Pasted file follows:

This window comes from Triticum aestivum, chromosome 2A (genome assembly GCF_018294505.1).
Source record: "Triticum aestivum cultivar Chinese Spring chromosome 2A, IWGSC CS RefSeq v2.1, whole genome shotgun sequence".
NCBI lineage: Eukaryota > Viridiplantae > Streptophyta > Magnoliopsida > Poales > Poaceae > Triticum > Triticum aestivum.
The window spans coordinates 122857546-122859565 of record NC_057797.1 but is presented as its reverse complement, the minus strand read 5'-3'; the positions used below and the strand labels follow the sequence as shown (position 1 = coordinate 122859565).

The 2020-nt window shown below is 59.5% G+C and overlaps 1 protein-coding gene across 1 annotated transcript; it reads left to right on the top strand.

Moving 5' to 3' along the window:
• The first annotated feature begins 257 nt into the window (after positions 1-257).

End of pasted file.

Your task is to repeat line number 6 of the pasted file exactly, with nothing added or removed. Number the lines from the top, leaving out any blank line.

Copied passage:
Moving 5' to 3' along the window: